It’s Alive (2008)

Directed By: Josef Rusnak
Written By: Larry Cohen
  Paul Sopocy
Starring: Bijou Phillips
  James Murray
  Owen Teale
  Skye Bennett
It’s Alive

‘There’s only thing wrong with the Davies baby; it’s alive’, went the tagline for the 1974 killer-tot flick, It’s Alive. The tagline for the 2008 remake however reads thus; ‘Please Be Quiet. Do not wake him up.’ This significant drop in quality in something as inconsequential as the tagline is indicative of the remakes’ diminished achievements in every other facet of the movie, when compared with the original.

The bare bones of the story are unchanged; a heavily pregnant woman; Lenore, is rushed into hospital, her partner Frank in tow, where she is told it is necessary for her baby to be born prematurely and by caesarean to prevent complications. On its early arrival into the World, the baby then violently murders all the surgeons and hospital staff in the room leaving its Mother as the only survivor. Completely oblivious, the couple take their newborn bundle of death-dealing joy home and it’s only when Lenore begins to find dead animals, and later; dead humans around their home and grounds that she begins to suffer from flashbacks of the birth and comes to suspect that it might be her son that’s doing the killing.

Larry Cohen’s It’s Alive trilogy comprises three hugely enjoyable cult horror movies; both terrifying and hilariously camp in equal measure. You can imagine my trepidation then, on hearing about a straight remake of the first movie. What worked so well over 30 years ago, now seems a little far-fetched and unbelievable. A killer baby? Yeah, right. Somehow, it was easy to suspend disbelief and watch in horror as the tiny terror claimed his victims but now, in 2009, it just seems a little…hard to swallow.

For most of it’s modest 80 minute running time, the actors appear to have dubbed their own voices after the scenes were filmed. Maybe the budget didn’t extend to decent microphones, or perhaps the sound just wasn’t quite what the makers were hoping for. Either way, this apparent over-dubbing creates a rather bizarre auditory experience that’s reminiscent of so many of the Giallo flicks of the 70’s, 80’s and 90’s. The dialogue is delivered in a very stilted fashion, as if the actors were merely re-reading their lines in a studio by themselves, with nothing and no-one to react to, stripping the whole thing of any emotion or credibility.

The acting, possibly due, in part, to the supposed over-dubbing, comes across as a tad rookie. The parents of the child; Bijou Philips and James Murray, never seem to be able to muster anything close to the required amount of abject horror needed in order for the audience to believe that they have just discovered their newborn son is psychopathic hell-spawn. Philips is the better of the two and at times, is almost sympathetic, but always seems to return to the familiarly bland, dead-eyed non-acting. Where the first movie succeeded in making us feel for the put-upon, new parents, this movie falls at every hurdle in terms of sentimentality.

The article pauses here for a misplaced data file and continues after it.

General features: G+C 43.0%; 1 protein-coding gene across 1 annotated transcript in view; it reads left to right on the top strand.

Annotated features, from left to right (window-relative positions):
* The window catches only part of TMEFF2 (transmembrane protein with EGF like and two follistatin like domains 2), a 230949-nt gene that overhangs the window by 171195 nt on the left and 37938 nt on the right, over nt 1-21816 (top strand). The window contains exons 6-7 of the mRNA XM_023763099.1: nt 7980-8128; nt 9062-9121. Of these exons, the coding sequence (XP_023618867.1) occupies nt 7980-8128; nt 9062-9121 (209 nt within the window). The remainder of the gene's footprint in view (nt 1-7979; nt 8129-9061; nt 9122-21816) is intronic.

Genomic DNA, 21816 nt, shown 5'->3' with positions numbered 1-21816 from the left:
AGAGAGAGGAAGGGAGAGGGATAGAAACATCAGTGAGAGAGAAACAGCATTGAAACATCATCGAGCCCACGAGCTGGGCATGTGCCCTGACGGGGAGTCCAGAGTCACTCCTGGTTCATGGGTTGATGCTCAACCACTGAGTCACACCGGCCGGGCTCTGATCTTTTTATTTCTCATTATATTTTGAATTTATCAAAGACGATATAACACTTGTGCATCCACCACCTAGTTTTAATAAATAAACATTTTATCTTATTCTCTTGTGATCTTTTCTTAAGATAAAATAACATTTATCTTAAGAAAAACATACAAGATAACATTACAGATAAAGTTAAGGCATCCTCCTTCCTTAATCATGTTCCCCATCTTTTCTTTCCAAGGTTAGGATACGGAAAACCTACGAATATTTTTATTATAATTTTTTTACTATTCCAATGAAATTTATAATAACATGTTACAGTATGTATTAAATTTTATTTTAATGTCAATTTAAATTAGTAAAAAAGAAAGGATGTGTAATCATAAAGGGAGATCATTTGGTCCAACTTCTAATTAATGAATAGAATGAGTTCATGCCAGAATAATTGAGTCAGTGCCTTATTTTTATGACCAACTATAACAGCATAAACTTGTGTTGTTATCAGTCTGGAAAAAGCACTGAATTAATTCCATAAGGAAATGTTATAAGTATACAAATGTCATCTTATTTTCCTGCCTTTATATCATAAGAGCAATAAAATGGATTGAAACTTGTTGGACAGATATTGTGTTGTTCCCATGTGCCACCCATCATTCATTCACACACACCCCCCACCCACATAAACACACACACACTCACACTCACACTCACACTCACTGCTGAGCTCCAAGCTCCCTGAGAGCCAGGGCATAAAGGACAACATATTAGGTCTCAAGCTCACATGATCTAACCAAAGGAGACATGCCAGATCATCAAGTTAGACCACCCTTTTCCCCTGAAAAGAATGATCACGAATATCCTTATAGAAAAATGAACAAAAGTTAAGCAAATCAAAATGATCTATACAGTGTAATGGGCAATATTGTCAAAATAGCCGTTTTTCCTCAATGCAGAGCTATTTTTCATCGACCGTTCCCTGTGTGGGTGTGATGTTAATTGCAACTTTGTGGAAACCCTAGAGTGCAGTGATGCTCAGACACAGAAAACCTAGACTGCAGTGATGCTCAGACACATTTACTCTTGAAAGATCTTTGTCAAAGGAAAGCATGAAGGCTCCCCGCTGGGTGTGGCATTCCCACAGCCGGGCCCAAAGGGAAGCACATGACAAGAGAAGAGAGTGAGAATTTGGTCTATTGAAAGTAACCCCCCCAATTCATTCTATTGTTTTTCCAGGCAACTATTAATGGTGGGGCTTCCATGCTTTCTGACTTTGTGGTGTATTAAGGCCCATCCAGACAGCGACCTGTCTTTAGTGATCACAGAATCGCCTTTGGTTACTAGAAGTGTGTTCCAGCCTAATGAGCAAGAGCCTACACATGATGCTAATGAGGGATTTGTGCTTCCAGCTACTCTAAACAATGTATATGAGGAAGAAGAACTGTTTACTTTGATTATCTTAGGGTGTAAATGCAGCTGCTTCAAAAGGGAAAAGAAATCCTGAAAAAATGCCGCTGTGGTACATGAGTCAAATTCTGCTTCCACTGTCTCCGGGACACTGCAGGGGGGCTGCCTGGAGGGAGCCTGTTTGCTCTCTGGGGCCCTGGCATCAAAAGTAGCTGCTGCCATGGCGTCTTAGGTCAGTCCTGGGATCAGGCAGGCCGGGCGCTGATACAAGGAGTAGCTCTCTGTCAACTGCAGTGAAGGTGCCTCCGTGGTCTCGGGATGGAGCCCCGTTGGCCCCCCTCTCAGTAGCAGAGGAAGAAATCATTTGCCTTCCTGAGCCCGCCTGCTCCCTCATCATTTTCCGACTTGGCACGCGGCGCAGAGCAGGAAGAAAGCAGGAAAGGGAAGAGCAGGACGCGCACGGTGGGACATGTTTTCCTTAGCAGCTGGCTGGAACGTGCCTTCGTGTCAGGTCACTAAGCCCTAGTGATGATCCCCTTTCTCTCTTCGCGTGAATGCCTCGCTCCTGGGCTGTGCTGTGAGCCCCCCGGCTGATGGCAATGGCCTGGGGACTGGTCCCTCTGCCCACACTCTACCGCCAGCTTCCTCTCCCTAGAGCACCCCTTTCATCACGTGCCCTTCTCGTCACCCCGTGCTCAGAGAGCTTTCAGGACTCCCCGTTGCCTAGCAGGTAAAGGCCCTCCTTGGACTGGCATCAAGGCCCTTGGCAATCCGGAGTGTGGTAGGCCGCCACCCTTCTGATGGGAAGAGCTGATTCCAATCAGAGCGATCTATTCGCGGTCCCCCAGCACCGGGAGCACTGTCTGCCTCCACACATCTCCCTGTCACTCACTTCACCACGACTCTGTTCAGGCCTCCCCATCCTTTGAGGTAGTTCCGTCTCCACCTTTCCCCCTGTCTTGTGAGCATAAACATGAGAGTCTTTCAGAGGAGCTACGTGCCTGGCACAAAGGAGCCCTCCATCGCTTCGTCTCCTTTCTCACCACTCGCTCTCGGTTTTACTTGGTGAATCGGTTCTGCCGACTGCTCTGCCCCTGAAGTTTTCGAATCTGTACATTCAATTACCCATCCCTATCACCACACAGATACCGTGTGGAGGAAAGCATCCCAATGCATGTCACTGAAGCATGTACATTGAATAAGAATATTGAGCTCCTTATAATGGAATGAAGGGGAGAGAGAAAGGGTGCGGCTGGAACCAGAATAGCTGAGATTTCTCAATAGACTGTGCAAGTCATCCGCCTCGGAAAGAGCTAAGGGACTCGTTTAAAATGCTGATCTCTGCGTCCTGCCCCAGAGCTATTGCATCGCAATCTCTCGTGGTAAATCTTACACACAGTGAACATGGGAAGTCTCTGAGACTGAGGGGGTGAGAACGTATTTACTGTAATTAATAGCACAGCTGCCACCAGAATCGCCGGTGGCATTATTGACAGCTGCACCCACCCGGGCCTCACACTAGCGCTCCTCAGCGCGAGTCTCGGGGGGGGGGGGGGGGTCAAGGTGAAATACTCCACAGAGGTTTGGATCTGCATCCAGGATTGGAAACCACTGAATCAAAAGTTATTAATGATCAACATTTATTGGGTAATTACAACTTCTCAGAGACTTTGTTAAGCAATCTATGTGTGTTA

The over-used and unnecessary CGI is amongst the worst I have ever seen on film. One scene in particular sticks in my memory and involves a tiny, computer-rendered, clawed hand reaching over it’s Mothers’ shoulder and is seven kinds of shite in its execution. We seldom see the baby in question but when we do, in brief cut-away shots, it looks suspiciously as though a real baby’s face has been superimposed over a dolls. I’m pretty confident that I could have done a better job of creating a more realistic, murderous infant with the use of only a Cabbage Patch Kid, a bottle of ketchup and 10 minutes of my spare time. That’s how bad it is.

The poor ‘special’ effects, when coupled with the appalling sound and dialogue, make for a truly awful and unintentionally laugh-out-loud cinematic experience. It’s a shame that, given the excellent source material, director Rusnak has provided us with such an astoundingly execrable remake. There is little to like about this movie, and there are no grounds on which for me to recommend it. Take my advice; watch Cohen’s original and pretend this doesn’t exist.

Rating: ★★☆☆☆☆☆☆☆☆

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